Homeless in Vancouver: Ed Chapman’s two o’clock shadows

The sun seemed to beam with especial favour yesterday (June 8) on the Edward Chapman Woman store on South Granville.

And I have some photos to prove that I thought so.

Sunlight aside, the clothier’s building on the northeast corner of South Granville Street and 10th Avenue is interesting in its own right.

The two-storey brick building at 2590 Granville Street was originally built in 1928 and underwent extensive restoration in 1970 when Edward Chapman Ladies’ Shop Limited took over the ground floor retail space at 2596.

In 2009 the store rebranded itself as Edward Chapman Woman (ECW), ostensibly to offer its existing customer base of older women younger clothing styles.

Stanley Q. Woodvine
Stanley Q. Woodvine

The beautifully restored building boasts two second story tenants whose windows bears lettering that, if not real gold leaf, is meant to look the part, in keeping with the period architecture. Sadly neither of the businesses is “Spade and Archer”.

A parking meter on 10th Avenue looks up at the camera.
Stanley Q. Woodvine

ECW is more than just a store among stores on an upscale shopping strip. In its 44 years in the same location on South Granville, it has now served at least two generations of customers, making it a South Granville tradition handed down from mothers to their daughters.

A tale of one store, two families

ECW’s history actually precedes its 1970 South Granville location by some 80 years. It is a direct descendant of the original Vancouver men’s and women’s clothing store started by Mr. Edward Chapman in 1890 and run by Mssrs Chapman and Ernest Rea.

After Chapman’s death in 1938, Rea took over majority control of the business with the Chapman family retaining a minority interest.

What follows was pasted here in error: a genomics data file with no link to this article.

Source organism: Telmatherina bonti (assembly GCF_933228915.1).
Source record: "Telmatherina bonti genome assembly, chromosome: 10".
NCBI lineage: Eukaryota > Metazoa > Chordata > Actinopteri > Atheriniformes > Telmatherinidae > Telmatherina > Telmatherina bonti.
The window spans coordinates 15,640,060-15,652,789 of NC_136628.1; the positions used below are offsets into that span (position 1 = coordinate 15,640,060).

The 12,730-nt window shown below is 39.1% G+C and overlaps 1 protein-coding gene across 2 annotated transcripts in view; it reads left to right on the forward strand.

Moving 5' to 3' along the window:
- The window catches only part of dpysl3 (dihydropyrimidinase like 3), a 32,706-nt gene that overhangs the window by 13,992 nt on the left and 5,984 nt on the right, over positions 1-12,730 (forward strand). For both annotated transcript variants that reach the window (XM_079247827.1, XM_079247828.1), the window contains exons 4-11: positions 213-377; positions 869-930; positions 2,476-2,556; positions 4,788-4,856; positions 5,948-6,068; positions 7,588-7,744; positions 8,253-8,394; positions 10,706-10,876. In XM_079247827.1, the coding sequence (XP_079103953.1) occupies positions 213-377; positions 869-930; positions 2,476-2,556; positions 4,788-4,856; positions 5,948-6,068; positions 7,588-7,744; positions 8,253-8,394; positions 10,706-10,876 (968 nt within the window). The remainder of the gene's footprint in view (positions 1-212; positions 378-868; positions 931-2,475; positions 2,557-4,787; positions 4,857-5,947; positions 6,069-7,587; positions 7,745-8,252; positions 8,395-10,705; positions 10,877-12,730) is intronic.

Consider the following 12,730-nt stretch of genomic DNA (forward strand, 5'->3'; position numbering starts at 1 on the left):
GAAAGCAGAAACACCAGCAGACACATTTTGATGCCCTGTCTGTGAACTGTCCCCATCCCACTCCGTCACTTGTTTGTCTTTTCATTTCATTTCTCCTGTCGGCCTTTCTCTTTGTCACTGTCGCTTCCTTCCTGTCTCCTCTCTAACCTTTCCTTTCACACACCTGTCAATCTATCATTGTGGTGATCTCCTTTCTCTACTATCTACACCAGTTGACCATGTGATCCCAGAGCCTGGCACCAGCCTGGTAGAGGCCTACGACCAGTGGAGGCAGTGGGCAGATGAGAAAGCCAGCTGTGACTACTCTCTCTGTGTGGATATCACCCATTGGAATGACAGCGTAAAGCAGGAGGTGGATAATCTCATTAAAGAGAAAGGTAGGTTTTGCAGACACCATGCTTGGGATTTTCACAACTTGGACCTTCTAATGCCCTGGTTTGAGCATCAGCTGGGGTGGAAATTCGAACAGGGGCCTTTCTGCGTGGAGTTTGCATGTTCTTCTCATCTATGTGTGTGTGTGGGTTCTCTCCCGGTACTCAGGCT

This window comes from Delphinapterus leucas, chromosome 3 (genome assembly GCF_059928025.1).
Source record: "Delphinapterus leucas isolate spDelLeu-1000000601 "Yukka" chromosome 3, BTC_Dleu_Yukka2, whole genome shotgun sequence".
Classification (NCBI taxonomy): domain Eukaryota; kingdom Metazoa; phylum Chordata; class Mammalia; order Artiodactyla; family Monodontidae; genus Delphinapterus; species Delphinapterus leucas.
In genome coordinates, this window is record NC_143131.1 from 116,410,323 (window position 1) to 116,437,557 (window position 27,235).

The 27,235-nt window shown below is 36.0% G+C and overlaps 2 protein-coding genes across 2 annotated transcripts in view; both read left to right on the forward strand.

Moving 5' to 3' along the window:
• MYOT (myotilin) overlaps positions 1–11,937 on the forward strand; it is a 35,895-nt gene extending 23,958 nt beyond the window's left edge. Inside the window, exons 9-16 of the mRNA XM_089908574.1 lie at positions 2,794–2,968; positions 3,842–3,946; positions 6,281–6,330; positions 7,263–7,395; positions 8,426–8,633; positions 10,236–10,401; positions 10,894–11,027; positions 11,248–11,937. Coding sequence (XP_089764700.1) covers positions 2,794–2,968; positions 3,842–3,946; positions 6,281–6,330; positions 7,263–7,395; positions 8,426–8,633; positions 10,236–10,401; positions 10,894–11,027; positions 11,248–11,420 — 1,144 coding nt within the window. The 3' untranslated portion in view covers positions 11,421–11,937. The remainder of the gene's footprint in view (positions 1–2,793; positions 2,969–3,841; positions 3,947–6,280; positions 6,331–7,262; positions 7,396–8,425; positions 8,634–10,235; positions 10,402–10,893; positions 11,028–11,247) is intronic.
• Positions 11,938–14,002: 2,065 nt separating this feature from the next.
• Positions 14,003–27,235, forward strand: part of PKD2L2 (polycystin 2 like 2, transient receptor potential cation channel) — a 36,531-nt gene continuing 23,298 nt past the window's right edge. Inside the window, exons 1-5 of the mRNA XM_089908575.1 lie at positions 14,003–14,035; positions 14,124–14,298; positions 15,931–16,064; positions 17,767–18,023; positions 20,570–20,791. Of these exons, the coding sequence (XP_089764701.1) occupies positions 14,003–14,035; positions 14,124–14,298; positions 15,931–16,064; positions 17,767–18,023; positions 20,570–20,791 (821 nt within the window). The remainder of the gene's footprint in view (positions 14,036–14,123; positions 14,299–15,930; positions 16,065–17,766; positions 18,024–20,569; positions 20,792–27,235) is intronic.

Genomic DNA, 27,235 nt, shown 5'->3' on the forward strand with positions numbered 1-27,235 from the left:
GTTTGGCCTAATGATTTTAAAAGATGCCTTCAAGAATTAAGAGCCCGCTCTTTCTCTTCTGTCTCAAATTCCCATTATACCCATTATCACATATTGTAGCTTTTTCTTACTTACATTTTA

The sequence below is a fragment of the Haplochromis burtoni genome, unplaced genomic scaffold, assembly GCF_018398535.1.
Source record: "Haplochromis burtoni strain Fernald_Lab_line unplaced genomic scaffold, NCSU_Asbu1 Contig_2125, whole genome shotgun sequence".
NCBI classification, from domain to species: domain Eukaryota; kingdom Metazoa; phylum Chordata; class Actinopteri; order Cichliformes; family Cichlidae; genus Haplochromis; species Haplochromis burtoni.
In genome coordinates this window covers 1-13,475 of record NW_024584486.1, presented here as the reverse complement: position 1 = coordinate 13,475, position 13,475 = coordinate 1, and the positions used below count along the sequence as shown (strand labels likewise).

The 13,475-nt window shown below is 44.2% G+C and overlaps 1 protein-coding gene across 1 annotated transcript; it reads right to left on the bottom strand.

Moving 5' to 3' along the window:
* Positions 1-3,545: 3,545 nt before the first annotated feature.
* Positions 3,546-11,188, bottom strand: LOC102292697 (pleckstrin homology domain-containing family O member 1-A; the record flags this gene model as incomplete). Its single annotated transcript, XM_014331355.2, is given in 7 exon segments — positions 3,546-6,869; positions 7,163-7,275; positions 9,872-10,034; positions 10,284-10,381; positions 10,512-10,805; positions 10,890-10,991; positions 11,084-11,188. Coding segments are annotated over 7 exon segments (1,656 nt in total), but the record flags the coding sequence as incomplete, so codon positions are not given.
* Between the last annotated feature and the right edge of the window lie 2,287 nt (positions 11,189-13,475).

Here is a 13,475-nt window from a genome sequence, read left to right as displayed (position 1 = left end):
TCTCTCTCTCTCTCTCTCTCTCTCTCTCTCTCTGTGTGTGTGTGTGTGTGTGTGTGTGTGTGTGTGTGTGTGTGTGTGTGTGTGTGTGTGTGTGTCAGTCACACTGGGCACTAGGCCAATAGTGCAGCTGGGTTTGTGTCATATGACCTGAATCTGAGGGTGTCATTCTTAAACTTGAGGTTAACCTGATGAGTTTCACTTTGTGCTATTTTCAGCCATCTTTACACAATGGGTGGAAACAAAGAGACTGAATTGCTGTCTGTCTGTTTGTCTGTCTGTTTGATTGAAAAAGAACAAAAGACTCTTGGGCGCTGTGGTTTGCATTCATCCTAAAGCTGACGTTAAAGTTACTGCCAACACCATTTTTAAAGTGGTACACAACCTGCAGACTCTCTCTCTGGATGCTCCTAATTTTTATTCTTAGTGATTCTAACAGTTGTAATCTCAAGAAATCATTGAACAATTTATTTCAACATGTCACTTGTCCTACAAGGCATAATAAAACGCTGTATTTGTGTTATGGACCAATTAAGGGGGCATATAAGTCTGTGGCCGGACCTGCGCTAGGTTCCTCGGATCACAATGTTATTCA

A 1959 reorganization saw the Chapman family take control of the menswear business while the Rea family continued operating the women’s wear business through a new corporation: “Edward Chapman Ladies’ Shop Limited”.

The two legally separate Chapman companies cooperated on buying and marketing until 1982 when the Chapman family opened a women’s wear shop called “Chapy’s”. In 2002, the Chapman family signaled its intent to drop “Chapy’s” and sell women’s wear under the Chapman name.

The two families ended up in court and in 2007 a judge upheld the Rea family’s legal right to exclusive use of the Chapman name for selling women’s wear. The Chapman family could sell women’s wear under the Chapman name only if “Chapy’s” was equally prominent.

In 2009 the president-CEO of the four-store chain of Edward Chapman Women was John Rea, a direct descendant of Chapman co-founder Ernest Rea. And two of Ernest’s granddaughters, Nancy Lyall and Kathy Jenkins, were the chain’s principal garment and jewellery buyers respectively.

If there are still Chapman family menswear stores, I can’t find them.

The east side of the 2500 block of South Granville is book-ended by two classic buildings. The 1928 ECW building is on the south end and an even more historic three-storey office building sits at the north end of the block: 1490 West Broadway. Built in 1930 and designed by the architects Townley & Matheson, it was originally called the Dick Building after William Dick, a Vancouver business man and elected member of the provincial legislature.

An older building from 1925 sits smack between them, but it has been modernized to the point of dullness. 

The back of the Chapman building looks a bit alarming but I think it’s safe.
Stanley Q. Woodvine
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